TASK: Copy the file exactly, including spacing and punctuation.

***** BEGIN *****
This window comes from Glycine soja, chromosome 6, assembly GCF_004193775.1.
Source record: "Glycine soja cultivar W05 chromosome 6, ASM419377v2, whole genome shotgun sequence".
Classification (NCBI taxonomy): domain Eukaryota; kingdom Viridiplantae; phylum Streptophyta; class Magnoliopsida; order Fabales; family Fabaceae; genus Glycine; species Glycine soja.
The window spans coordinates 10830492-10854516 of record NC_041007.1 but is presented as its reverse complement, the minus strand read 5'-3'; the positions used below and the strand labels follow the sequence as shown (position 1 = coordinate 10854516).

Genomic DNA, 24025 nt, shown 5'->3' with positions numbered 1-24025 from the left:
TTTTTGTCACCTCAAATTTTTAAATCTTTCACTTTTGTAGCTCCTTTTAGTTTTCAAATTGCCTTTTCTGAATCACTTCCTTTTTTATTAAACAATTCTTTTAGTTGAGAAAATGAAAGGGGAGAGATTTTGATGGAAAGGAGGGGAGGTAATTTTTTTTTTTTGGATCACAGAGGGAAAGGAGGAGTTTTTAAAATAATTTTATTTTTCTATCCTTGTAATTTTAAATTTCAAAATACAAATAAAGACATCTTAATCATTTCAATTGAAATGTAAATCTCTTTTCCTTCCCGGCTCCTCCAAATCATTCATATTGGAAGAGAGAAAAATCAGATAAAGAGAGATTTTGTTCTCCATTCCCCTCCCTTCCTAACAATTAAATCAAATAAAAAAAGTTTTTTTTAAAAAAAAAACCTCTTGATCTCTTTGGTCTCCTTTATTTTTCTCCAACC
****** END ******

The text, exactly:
This window comes from Glycine soja, chromosome 6, assembly GCF_004193775.1.
Source record: "Glycine soja cultivar W05 chromosome 6, ASM419377v2, whole genome shotgun sequence".
Classification (NCBI taxonomy): domain Eukaryota; kingdom Viridiplantae; phylum Streptophyta; class Magnoliopsida; order Fabales; family Fabaceae; genus Glycine; species Glycine soja.
The window spans coordinates 10830492-10854516 of record NC_041007.1 but is presented as its reverse complement, the minus strand read 5'-3'; the positions used below and the strand labels follow the sequence as shown (position 1 = coordinate 10854516).

Genomic DNA, 24025 nt, shown 5'->3' with positions numbered 1-24025 from the left:
TTTTTGTCACCTCAAATTTTTAAATCTTTCACTTTTGTAGCTCCTTTTAGTTTTCAAATTGCCTTTTCTGAATCACTTCCTTTTTTATTAAACAATTCTTTTAGTTGAGAAAATGAAAGGGGAGAGATTTTGATGGAAAGGAGGGGAGGTAATTTTTTTTTTTTGGATCACAGAGGGAAAGGAGGAGTTTTTAAAATAATTTTATTTTTCTATCCTTGTAATTTTAAATTTCAAAATACAAATAAAGACATCTTAATCATTTCAATTGAAATGTAAATCTCTTTTCCTTCCCGGCTCCTCCAAATCATTCATATTGGAAGAGAGAAAAATCAGATAAAGAGAGATTTTGTTCTCCATTCCCCTCCCTTCCTAACAATTAAATCAAATAAAAAAAGTTTTTTTTAAAAAAAAAACCTCTTGATCTCTTTGGTCTCCTTTATTTTTCTCCAACC